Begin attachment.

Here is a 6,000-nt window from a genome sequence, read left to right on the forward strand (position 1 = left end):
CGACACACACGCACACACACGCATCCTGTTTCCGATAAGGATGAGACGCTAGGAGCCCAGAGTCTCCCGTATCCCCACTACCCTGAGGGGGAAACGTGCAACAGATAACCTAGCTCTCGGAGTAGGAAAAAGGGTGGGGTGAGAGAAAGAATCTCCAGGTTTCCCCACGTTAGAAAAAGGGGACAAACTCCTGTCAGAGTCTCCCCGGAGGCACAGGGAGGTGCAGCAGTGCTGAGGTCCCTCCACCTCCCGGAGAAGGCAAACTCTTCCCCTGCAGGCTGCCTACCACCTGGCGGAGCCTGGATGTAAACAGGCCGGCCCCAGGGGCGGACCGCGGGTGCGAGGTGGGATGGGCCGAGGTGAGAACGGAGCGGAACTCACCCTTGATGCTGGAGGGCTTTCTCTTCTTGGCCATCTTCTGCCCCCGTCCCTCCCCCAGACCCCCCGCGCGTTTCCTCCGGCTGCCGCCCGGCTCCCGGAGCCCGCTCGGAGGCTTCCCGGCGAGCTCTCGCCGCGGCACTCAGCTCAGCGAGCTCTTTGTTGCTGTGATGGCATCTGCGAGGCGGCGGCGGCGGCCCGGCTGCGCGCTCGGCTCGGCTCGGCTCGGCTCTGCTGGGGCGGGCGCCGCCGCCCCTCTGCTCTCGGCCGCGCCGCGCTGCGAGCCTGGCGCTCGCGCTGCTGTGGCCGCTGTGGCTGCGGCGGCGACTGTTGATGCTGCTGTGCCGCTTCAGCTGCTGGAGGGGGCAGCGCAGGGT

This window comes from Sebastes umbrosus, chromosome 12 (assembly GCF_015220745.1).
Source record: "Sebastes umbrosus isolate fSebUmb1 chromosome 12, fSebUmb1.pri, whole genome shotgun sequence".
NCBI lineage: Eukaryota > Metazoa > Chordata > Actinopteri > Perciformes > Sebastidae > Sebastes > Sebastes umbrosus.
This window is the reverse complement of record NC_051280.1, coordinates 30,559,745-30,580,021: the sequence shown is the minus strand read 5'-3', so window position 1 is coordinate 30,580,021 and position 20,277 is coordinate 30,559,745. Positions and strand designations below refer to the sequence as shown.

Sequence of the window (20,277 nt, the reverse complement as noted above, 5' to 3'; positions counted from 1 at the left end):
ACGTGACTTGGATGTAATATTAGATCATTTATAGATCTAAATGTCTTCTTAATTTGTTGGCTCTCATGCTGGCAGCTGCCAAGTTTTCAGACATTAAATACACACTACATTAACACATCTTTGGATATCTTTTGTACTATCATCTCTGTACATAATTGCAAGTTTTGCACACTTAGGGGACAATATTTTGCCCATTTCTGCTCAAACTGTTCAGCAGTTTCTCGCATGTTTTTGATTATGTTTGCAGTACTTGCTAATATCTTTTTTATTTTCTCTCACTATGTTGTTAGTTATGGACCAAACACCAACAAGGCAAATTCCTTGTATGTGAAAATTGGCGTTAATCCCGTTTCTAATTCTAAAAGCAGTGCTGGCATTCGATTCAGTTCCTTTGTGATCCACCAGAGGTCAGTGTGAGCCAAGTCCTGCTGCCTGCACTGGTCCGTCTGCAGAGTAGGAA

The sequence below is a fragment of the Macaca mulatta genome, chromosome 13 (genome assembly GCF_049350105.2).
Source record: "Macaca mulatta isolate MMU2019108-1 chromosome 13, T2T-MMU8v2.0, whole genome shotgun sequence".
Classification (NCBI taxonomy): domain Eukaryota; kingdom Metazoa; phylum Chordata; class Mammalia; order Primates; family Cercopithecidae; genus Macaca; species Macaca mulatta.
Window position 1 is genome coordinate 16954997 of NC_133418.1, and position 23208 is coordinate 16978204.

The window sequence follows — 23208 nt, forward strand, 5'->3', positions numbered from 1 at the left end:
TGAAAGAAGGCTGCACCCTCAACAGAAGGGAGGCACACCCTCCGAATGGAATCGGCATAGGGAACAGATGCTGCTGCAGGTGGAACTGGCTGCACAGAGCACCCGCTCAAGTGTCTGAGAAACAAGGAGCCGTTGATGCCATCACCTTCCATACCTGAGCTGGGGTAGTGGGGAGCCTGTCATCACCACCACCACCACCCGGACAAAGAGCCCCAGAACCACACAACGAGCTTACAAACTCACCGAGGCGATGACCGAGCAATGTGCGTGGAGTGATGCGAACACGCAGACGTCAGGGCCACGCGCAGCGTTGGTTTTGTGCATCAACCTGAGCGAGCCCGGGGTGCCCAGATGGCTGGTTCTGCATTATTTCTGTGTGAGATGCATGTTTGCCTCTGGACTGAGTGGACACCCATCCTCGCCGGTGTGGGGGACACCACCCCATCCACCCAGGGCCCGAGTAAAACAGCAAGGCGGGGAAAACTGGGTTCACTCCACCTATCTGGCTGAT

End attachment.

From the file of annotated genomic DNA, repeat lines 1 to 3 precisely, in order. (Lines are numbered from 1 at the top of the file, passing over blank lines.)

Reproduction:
Here is a 6,000-nt window from a genome sequence, read left to right on the forward strand (position 1 = left end):
CGACACACACGCACACACACGCATCCTGTTTCCGATAAGGATGAGACGCTAGGAGCCCAGAGTCTCCCGTATCCCCACTACCCTGAGGGGGAAACGTGCAACAGATAACCTAGCTCTCGGAGTAGGAAAAAGGGTGGGGTGAGAGAAAGAATCTCCAGGTTTCCCCACGTTAGAAAAAGGGGACAAACTCCTGTCAGAGTCTCCCCGGAGGCACAGGGAGGTGCAGCAGTGCTGAGGTCCCTCCACCTCCCGGAGAAGGCAAACTCTTCCCCTGCAGGCTGCCTACCACCTGGCGGAGCCTGGATGTAAACAGGCCGGCCCCAGGGGCGGACCGCGGGTGCGAGGTGGGATGGGCCGAGGTGAGAACGGAGCGGAACTCACCCTTGATGCTGGAGGGCTTTCTCTTCTTGGCCATCTTCTGCCCCCGTCCCTCCCCCAGACCCCCCGCGCGTTTCCTCCGGCTGCCGCCCGGCTCCCGGAGCCCGCTCGGAGGCTTCCCGGCGAGCTCTCGCCGCGGCACTCAGCTCAGCGAGCTCTTTGTTGCTGTGATGGCATCTGCGAGGCGGCGGCGGCGGCCCGGCTGCGCGCTCGGCTCGGCTCGGCTCGGCTCTGCTGGGGCGGGCGCCGCCGCCCCTCTGCTCTCGGCCGCGCCGCGCTGCGAGCCTGGCGCTCGCGCTGCTGTGGCCGCTGTGGCTGCGGCGGCGACTGTTGATGCTGCTGTGCCGCTTCAGCTGCTGGAGGGGGCAGCGCAGGGT

This window comes from Sebastes umbrosus, chromosome 12 (assembly GCF_015220745.1).